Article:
Hiram C. Fellows, Deputy Surveyor

Mr. Fellows performed the original government survey of nine townships in Langlade County. In trying to recover corners set by Mr. Fellows, I have discovered that some of his work is not as recorded in the original field notes. This document contains some information on his survey work for the benefit of anyone trying to “follow in his footsteps”.


Between the dates of June 6, 1859 and June 29, 1859, Mr. Fellows surveyed 90 miles of the exterior lines of some of the same townships that he later subdivided. While doing these exterior lines, he progressed at the rate of 6.5 miles per day. 

Mr. Fellows surveyed the interior of nine townships (Ranges 9, 10 & 11 East, Townships 31, 32 & 33 North) in Langlade County. Between his noted starting date (August 18, 1860 in 31-9) and the ending date (October 26, 1860 in 33-11) there are 70 calendar days. His rate of progress computes to be an average of 7.7 days per township! This is pretty amazing considering the amount of work that had to be done, but it should also be pointed out that the vegetation, presumably stands of virgin timber, may have provided ideal working conditions to allow this pace. It’s interesting to point out that the remaining 15 full townships in Langlade County were originally surveyed by others at an average rate of 12.2 days per township.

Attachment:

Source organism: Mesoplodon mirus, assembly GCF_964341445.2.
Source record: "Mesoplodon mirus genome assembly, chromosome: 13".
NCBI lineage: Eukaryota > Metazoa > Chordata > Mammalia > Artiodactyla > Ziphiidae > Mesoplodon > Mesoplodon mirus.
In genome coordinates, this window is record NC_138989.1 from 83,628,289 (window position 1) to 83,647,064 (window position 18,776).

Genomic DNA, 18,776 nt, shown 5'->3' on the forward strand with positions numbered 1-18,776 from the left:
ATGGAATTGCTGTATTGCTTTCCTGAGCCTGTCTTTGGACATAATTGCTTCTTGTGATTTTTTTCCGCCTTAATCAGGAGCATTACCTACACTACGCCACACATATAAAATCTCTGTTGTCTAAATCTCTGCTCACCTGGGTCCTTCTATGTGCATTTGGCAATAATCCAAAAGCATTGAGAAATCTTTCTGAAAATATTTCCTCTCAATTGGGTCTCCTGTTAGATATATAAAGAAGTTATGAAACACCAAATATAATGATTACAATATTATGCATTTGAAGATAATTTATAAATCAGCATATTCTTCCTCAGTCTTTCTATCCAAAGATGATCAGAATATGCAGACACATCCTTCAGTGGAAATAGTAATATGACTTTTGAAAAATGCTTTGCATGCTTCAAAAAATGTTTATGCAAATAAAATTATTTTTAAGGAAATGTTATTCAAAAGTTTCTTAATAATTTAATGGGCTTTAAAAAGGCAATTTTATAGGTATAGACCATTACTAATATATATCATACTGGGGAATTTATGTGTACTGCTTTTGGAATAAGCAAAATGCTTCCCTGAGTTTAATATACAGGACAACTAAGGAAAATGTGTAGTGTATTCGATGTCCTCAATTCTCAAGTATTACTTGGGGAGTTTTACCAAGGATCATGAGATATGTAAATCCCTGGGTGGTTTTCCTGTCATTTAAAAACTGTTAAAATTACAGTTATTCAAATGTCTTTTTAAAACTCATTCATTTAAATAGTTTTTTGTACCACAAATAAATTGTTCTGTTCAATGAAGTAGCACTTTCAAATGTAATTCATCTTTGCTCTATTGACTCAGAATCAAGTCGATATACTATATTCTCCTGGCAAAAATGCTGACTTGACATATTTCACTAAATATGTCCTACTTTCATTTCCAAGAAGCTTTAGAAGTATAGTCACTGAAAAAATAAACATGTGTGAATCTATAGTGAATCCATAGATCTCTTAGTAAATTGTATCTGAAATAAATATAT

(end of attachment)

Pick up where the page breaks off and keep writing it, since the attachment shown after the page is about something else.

In doing a proper subdivision of the interior of a township, a surveyor had set approximately 85 corners and walk approximately 118 miles within each township. Considering his starting and ending points in each township, and the miles between them, Mr. Fellows theoretically logged 1,132 miles while surveying the interior of these nine townships, which averages a little over 16 miles per day. (1,132 / 70 = 16.2). This would mean that in addition to walking over 16 miles a day, he also had to cut posts (they made their own corner posts out of local trees) and set and witness an average of 11 corners every day while measuring everything and keeping notes. 

The exterior township lines that he surveyed in 1859 were done at the pace of 6.5 miles per day while his pace when doing the interior lines surveyed in 1860 was 16 miles per day. One can only wonder what methods Mr. Fellows devised over the winter of ’59-’60 that allowed him to speed up his work so much! Shortcuts?........


On the South line of Sec. 6-32-9, the North Branch of the Pine River is located between the S ¼ corner and the SW corner. This river is approximately 20-30’ wide at this point. It is not mentioned in the original survey notes of Mr. Fellows. It should also be noted here that the South line of this section was reported by Fellows as 79.8 chains (5267 feet) when it is actually 4860 feet. This distance difference and the missing topographic call are indicators that he didn’t measure at least the west half mile of this line.
On the line between Sections 1 & 2-32-10, Mr. Fellows reports that the ¼ is in a cedar swamp and he left the swamp at 11 chains north of the ¼ corner. In reality, the cedar swamp ends about 11 chains south of the ¼ corner which is on a town road and is surrounded by a nice stand of large oak and maple – nothing at all like his description of being in a cedar swamp.

In 1890, only 30 years after Fellows did the work, B.F. Dorr noted that the East line and the South line of Section 2-32-11 were “not run by government survey” (which may account for the large distance differences on these two lines – see below).


Line Original dist.* Measured dist. Difference
S1/2 mi. E. line 6-31-11 2640’ 1832.5’ -807’
S 1/2 mi. E. line 8-32-11 2640’  2167.5’ -472’
E 1/2 mi. N. line 35-32-11 2653.2’± 1900± -753’
E line, 2-32-11 5255.6’ 5643.0’ +387’
S line, 1 & 2-32-11 10577’ 11257.3’ +680’